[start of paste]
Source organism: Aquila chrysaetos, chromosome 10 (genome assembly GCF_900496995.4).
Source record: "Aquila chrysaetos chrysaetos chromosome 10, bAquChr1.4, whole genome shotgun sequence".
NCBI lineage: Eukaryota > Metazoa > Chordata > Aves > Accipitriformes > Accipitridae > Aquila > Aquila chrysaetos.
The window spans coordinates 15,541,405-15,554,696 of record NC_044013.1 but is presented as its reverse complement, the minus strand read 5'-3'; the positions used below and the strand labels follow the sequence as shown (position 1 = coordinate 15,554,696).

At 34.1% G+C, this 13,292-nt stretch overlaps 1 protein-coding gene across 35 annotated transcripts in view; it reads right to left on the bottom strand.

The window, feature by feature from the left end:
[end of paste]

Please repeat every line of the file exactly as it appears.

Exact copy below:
Source organism: Aquila chrysaetos, chromosome 10 (genome assembly GCF_900496995.4).
Source record: "Aquila chrysaetos chrysaetos chromosome 10, bAquChr1.4, whole genome shotgun sequence".
NCBI lineage: Eukaryota > Metazoa > Chordata > Aves > Accipitriformes > Accipitridae > Aquila > Aquila chrysaetos.
The window spans coordinates 15,541,405-15,554,696 of record NC_044013.1 but is presented as its reverse complement, the minus strand read 5'-3'; the positions used below and the strand labels follow the sequence as shown (position 1 = coordinate 15,554,696).

At 34.1% G+C, this 13,292-nt stretch overlaps 1 protein-coding gene across 35 annotated transcripts in view; it reads right to left on the bottom strand.

The window, feature by feature from the left end: